Your answer is probably more than zero times per year. But a 2012 report showed that this is the case for many wells. Given that the average inspector oversees thousands of them, routine comprehensive checkups are extremely challenging. Of the 34 U.S. states with active oil and gas development, only five make their inspection results available online as a matter of course. And even if you are fortunate enough to live in a state with online reporting, good luck trying to decipher the shorthand the state agencies use to describe violations. Take a gander at this listing, which purports to describe a spill in Weld County, Colorado, not far from the home of Elizabeth Ewaskowitz.
All you can glean from this report is that a company called SRC Energy apparently spilled some amount of something on May 17; if you follow the coordinates, you’ll discover it occurred in what appears to be an agricultural field in Greeley, Colorado. To learn much more than these minimal facts, you could navigate to the “doc” link, but the details are still difficult to decipher. And remember—this is the best-case scenario. Most states don’t even bother to publish this meager information.
It’s also important to note that when a spill or other violation occurs, states do not automatically notify people living in the area who might be affected. Even landowners who have leased a portion of their land for fracking might remain in the dark as oil, wastewater, or other fluids seep into their property.
There is evidence that regulators sometimes don’t bother enforcing laws at all. In a 2015 report, NRDC cited a story reported in the New Yorker that inspectors from West Virginia’s Department of Environmental Protection were tasked with offering “compliance assistance” to violators rather than writing up violations. The oil and gas companies probably appreciate these free passes, but the people living near the spills and leaks would likely feel differently—had they known.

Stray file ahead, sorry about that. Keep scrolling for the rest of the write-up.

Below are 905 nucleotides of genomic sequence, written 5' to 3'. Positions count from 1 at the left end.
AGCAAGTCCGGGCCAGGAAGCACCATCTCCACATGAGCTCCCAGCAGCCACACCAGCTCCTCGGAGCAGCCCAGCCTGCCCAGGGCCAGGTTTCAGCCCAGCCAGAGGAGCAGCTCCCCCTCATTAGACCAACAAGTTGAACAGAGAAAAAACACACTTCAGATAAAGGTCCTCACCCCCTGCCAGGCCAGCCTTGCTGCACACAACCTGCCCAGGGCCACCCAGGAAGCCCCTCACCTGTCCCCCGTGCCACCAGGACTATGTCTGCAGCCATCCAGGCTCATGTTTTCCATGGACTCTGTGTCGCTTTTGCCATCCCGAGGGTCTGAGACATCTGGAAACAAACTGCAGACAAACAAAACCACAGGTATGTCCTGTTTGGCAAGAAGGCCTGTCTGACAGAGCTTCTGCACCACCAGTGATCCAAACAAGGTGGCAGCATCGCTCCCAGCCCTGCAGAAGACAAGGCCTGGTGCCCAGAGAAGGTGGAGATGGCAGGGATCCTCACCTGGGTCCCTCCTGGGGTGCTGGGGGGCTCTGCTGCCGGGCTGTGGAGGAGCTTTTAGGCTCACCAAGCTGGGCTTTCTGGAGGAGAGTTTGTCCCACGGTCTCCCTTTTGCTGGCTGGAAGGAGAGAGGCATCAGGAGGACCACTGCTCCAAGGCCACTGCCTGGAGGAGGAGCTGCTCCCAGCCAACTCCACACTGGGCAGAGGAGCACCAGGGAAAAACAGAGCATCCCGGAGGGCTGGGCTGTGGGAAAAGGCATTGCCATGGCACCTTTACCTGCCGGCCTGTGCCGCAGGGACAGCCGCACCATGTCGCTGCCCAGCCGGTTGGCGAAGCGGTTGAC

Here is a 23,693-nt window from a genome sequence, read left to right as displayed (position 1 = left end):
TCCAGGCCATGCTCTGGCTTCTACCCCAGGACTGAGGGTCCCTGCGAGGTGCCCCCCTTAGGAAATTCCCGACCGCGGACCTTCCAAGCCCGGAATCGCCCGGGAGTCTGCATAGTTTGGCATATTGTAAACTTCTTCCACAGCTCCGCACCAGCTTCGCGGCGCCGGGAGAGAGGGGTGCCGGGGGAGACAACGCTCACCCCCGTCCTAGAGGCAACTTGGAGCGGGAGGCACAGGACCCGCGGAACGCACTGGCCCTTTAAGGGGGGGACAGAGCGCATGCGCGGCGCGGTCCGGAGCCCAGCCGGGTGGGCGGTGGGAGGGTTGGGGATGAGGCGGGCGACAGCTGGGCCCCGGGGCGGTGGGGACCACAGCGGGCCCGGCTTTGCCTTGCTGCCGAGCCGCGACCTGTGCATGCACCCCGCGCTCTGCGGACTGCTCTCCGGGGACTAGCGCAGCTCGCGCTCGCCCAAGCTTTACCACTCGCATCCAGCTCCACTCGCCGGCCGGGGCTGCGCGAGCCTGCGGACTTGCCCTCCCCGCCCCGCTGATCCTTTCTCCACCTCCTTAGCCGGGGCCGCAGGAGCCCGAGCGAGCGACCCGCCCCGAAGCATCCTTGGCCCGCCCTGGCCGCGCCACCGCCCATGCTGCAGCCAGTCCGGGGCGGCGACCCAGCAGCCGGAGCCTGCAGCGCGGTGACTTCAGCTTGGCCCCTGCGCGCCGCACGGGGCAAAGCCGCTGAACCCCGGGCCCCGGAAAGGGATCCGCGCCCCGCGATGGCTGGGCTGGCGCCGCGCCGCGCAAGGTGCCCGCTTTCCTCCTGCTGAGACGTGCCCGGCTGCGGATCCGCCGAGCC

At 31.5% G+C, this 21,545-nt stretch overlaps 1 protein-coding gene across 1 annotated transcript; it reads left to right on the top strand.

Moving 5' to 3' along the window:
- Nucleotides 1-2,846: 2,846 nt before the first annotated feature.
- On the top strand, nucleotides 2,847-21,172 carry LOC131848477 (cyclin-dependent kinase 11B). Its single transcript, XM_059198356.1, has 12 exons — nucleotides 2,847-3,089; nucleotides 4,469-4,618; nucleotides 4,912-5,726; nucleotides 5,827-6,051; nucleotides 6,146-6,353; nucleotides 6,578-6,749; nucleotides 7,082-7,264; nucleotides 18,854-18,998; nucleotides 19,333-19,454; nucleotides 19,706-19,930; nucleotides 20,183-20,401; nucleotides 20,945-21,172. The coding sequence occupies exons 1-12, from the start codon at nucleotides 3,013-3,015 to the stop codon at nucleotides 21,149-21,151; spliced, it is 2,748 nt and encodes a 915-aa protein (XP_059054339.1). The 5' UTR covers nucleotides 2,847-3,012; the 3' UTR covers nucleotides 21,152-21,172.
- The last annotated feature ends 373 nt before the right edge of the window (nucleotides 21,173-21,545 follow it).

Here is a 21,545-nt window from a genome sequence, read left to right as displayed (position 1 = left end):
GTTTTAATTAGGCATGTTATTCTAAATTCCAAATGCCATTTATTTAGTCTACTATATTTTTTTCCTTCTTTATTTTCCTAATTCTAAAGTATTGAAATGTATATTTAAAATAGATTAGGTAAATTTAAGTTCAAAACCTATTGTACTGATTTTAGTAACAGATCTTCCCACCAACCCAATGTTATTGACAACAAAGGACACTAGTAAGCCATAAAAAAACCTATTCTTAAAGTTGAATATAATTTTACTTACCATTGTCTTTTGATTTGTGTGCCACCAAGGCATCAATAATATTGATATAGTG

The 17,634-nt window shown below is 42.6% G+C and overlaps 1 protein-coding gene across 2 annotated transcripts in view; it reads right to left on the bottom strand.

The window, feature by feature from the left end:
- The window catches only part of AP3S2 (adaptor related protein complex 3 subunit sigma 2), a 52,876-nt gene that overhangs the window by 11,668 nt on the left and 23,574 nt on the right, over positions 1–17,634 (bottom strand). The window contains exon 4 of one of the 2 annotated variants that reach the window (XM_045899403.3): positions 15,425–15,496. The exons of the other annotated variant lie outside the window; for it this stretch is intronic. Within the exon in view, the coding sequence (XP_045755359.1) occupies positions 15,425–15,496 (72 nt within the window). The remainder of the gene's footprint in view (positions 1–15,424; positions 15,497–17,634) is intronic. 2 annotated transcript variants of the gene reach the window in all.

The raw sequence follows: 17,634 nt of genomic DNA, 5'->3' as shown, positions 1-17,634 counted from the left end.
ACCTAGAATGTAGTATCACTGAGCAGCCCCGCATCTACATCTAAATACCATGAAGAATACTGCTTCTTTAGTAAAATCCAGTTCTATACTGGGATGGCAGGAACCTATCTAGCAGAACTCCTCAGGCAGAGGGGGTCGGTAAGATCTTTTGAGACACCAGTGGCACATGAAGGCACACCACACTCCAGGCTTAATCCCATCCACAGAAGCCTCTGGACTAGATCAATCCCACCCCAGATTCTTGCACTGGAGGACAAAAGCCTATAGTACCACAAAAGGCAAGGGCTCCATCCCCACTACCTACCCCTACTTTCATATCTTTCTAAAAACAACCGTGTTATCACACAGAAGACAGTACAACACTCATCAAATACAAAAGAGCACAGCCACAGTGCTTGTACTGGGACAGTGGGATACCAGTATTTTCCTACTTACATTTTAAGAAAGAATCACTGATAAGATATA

In a handful of places, things are getting better. “Regulations in some states have gotten stronger in the last five to ten years,” says Mall. A few states, like New York, Vermont, and Maryland, have even banned fracking altogether. And pressure from grassroots groups and environmental organizations, including NRDC, led to a partial fracking ban in the 12,800-square-mile Delaware River Watershed, which supplies drinking water to more than 15 million people and spans four states including Pennsylvania, the country’s largest producer of fracked gas. This kind of public outcry is essential because, as Mall points out, most state regulations still “lag behind the danger.” Regulators will typically treat any crisis—as when a family is poisoned—as an isolated case, she explains. “Then they wait for the next catastrophe.”